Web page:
(Full disclosure: after much searching, I did finally find a link for “Contact Customer Care” on the Kobo website but here’s where it led.)

Of course I tried rebooting my Kobo, many times. Finally, as a last resort and knowing this would mean starting from scratch and reconfiguring the device entirely, I went for the factory reset, prying the back off again and using a paper-clip through the hole in the back. In the process, because the back is so hard to pry off, I actually drew blood. (From me, not the Kobo, unfortunately.) This time, however, the device would not reset. The factory reset process is apparently as stymied as the rest of the device. All I kept getting was the stupid little smiley face as it rebooted again to its fucked-up state.

“Wipe that smirk off your face, you worthless little shit!” I boomed idiotically at it. You know, with this coronavirus pandemic I think we’re all a little on edge, and I find I actually have less patience than ever for anything that I’m supposed to have control over but suddenly do not. In this light I’m very proud of myself for managing, upon seeing that stupid little Kobo smirking at me over and over, to not just pound the stupid thing to rubble with my fist. It’s reduced itself to a paperweight, and a useless one at that because for its own safety, it really needs to be kept out of my sight. Perhaps my dad was wise not to tangle with it (though in that case he was foolish indeed to shell out $80 for it in the first place).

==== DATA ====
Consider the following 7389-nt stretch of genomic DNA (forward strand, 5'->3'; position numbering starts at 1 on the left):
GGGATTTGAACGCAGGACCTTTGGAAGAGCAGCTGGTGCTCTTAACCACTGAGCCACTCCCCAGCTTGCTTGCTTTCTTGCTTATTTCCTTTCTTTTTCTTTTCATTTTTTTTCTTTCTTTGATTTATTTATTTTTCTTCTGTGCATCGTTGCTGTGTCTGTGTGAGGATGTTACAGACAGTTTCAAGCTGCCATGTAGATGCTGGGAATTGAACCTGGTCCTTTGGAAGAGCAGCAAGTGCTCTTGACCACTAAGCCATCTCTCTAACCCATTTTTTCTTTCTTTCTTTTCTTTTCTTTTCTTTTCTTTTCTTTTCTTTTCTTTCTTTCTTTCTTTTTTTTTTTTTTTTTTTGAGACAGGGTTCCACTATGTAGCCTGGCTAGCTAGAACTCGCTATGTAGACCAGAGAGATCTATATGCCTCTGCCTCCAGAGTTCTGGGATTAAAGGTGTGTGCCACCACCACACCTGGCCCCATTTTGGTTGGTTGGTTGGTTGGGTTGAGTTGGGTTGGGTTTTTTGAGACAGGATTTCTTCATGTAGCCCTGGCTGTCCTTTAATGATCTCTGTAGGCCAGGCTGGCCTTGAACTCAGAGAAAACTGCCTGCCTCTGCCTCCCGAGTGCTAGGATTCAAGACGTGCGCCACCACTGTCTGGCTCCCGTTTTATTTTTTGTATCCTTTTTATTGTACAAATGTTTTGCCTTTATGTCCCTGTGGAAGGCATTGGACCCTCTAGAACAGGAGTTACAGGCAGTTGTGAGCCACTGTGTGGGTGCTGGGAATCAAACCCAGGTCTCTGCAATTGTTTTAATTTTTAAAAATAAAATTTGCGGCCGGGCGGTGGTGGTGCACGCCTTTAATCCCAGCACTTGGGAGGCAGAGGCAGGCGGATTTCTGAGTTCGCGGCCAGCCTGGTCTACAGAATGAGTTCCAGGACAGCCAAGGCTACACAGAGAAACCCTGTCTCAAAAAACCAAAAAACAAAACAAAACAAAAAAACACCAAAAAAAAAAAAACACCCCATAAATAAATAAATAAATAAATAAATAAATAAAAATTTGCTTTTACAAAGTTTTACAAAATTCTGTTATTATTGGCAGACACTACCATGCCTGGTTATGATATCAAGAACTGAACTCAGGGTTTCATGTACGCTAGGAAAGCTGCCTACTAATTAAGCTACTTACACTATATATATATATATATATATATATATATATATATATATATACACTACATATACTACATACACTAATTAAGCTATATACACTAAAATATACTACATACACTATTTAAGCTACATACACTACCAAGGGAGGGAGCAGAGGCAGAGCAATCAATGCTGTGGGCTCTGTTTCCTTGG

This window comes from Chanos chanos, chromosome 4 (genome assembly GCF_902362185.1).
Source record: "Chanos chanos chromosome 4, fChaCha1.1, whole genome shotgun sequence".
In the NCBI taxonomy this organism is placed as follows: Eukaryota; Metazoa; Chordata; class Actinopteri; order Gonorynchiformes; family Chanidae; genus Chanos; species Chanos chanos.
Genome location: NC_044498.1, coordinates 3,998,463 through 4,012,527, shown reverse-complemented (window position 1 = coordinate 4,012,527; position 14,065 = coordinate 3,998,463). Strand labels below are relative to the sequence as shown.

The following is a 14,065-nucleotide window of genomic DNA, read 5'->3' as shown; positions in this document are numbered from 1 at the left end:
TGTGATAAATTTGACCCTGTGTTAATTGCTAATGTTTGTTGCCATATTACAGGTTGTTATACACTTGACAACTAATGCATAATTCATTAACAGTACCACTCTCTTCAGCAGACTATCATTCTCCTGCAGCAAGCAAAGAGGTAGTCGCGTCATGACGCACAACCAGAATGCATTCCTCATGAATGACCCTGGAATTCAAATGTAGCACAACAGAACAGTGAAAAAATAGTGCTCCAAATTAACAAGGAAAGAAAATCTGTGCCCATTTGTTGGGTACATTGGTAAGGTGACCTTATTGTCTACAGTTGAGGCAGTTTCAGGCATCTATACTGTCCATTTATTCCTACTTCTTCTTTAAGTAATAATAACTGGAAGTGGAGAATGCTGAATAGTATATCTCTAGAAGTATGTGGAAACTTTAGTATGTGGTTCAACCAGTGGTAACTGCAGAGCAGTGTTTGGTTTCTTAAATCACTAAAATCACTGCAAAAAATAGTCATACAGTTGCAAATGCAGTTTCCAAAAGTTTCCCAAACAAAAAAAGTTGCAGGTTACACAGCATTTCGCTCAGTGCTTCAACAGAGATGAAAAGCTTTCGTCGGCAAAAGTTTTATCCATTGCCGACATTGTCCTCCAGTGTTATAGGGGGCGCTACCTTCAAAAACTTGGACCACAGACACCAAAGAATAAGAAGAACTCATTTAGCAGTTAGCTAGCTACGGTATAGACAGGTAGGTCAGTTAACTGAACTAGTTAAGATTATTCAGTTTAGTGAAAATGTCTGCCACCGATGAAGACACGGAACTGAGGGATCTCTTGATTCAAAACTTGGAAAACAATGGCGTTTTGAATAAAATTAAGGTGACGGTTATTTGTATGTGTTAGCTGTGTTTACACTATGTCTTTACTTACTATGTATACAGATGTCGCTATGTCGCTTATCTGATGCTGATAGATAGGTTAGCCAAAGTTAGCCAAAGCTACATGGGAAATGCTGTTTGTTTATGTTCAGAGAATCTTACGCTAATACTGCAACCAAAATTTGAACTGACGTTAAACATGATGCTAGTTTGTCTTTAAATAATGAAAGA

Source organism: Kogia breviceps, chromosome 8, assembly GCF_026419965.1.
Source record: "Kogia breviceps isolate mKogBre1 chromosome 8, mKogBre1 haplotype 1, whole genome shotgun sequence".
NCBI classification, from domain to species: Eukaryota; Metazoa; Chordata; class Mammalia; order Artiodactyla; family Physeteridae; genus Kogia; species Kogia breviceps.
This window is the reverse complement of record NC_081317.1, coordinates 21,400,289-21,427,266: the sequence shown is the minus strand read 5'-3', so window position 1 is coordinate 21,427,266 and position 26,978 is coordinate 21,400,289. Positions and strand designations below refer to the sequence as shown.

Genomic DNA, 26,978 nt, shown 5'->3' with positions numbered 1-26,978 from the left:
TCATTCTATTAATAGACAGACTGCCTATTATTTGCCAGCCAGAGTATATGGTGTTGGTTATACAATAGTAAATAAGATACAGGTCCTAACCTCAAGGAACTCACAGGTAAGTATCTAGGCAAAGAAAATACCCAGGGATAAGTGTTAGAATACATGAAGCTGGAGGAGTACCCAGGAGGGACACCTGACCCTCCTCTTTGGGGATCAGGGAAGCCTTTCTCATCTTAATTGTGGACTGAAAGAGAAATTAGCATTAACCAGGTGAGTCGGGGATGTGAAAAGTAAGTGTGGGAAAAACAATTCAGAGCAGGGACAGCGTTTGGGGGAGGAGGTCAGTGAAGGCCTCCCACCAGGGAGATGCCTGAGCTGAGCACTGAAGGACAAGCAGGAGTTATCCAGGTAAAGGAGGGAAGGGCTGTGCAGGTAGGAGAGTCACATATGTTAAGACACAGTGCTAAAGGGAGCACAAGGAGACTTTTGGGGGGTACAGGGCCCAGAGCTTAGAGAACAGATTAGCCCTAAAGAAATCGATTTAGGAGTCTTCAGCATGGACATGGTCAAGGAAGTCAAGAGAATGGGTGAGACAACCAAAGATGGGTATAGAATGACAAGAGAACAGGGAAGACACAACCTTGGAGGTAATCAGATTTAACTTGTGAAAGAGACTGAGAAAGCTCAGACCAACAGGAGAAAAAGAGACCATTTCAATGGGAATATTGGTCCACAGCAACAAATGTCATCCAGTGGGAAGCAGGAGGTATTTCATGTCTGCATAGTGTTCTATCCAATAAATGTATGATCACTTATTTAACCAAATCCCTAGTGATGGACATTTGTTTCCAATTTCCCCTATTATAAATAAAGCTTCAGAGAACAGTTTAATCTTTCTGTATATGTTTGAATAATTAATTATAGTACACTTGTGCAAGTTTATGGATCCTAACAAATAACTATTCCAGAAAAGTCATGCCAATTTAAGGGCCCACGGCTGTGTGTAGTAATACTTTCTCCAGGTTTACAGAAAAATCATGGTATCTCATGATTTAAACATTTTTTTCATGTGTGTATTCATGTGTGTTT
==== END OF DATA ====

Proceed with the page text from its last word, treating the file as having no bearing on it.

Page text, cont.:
Silver lining

Okay, so the Kobo is a bust. Item #9 on my list of reasons to avoid e-books was certainly prescient: “I fight with PCs and other electronic devices all day, and books are my respite. I don’t care how foolproof the [device] claims to be: it has an OS that can have bugs, and it has WiFi of which it can be out of range, and it has a battery that can die … all potential headaches.” But I shouldn’t have lost sight of a larger misgiving, #5: “If I end up loving it, embracing its format, and becoming addicted to its convenience and cool features, my literary world will shrink from ‘anything any library or bookstore anywhere has’ down to ‘anything that’s available on the [platform].’” If I can’t buy the Pevear/Volokhonsky translation of Anna Karenina from (and I can’t), but they’re offering me romance novels about “the brooding, sexy captain of the NHL’s Chicago Blaze” or a sexy young woman being “pinned to the floor by a billionaire playboy,” should I really be spending any time on this platform anyway?

On the plus side, I can still read the one Kobo title I paid for, albeit on my smartphone via the Kobo app. I’ve also discovered that Overdrive e-books can be read on my smartphone, via yet another app called Libby, which has a pretty nice user interface.

So, even if this shelter-in-place has me stranded for weeks or months, I know I’ve got options. I just have to relax … take a deep breath … step away from the Kobo … count to ten …

More reading on the pandemic